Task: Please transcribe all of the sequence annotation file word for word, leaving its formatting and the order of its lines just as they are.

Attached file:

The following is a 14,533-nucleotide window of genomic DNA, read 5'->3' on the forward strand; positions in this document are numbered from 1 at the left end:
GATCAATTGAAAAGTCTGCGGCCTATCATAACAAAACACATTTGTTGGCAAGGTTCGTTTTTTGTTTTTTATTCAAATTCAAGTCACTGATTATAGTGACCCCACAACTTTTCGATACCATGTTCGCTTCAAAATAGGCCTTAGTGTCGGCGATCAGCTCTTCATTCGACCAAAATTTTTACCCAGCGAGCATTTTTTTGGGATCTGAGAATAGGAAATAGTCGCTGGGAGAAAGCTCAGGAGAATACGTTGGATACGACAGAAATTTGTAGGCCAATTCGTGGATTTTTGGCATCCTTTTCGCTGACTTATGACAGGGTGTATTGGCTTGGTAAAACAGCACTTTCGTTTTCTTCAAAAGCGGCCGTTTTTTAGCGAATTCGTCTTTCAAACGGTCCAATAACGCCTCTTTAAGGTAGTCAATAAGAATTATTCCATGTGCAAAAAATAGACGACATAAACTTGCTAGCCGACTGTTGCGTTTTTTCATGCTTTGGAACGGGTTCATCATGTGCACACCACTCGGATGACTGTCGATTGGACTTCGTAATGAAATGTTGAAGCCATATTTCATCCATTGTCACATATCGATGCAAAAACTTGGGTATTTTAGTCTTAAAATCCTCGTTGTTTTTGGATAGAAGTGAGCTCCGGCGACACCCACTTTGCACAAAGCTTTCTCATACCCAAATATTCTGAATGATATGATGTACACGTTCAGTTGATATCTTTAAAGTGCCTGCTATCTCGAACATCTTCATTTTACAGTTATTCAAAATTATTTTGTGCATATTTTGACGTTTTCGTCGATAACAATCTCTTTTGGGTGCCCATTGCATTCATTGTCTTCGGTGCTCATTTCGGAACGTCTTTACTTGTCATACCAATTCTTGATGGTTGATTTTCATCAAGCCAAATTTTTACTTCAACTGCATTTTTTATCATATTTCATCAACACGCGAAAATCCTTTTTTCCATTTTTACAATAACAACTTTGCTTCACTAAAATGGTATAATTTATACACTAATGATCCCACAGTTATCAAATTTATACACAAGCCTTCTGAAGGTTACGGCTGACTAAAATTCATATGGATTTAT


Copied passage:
The following is a 14,533-nucleotide window of genomic DNA, read 5'->3' on the forward strand; positions in this document are numbered from 1 at the left end:
GATCAATTGAAAAGTCTGCGGCCTATCATAACAAAACACATTTGTTGGCAAGGTTCGTTTTTTGTTTTTTATTCAAATTCAAGTCACTGATTATAGTGACCCCACAACTTTTCGATACCATGTTCGCTTCAAAATAGGCCTTAGTGTCGGCGATCAGCTCTTCATTCGACCAAAATTTTTACCCAGCGAGCATTTTTTTGGGATCTGAGAATAGGAAATAGTCGCTGGGAGAAAGCTCAGGAGAATACGTTGGATACGACAGAAATTTGTAGGCCAATTCGTGGATTTTTGGCATCCTTTTCGCTGACTTATGACAGGGTGTATTGGCTTGGTAAAACAGCACTTTCGTTTTCTTCAAAAGCGGCCGTTTTTTAGCGAATTCGTCTTTCAAACGGTCCAATAACGCCTCTTTAAGGTAGTCAATAAGAATTATTCCATGTGCAAAAAATAGACGACATAAACTTGCTAGCCGACTGTTGCGTTTTTTCATGCTTTGGAACGGGTTCATCATGTGCACACCACTCGGATGACTGTCGATTGGACTTCGTAATGAAATGTTGAAGCCATATTTCATCCATTGTCACATATCGATGCAAAAACTTGGGTATTTTAGTCTTAAAATCCTCGTTGTTTTTGGATAGAAGTGAGCTCCGGCGACACCCACTTTGCACAAAGCTTTCTCATACCCAAATATTCTGAATGATATGATGTACACGTTCAGTTGATATCTTTAAAGTGCCTGCTATCTCGAACATCTTCATTTTACAGTTATTCAAAATTATTTTGTGCATATTTTGACGTTTTCGTCGATAACAATCTCTTTTGGGTGCCCATTGCATTCATTGTCTTCGGTGCTCATTTCGGAACGTCTTTACTTGTCATACCAATTCTTGATGGTTGATTTTCATCAAGCCAAATTTTTACTTCAACTGCATTTTTTATCATATTTCATCAACACGCGAAAATCCTTTTTTCCATTTTTACAATAACAACTTTGCTTCACTAAAATGGTATAATTTATACACTAATGATCCCACAGTTATCAAATTTATACACAAGCCTTCTGAAGGTTACGGCTGACTAAAATTCATATGGATTTAT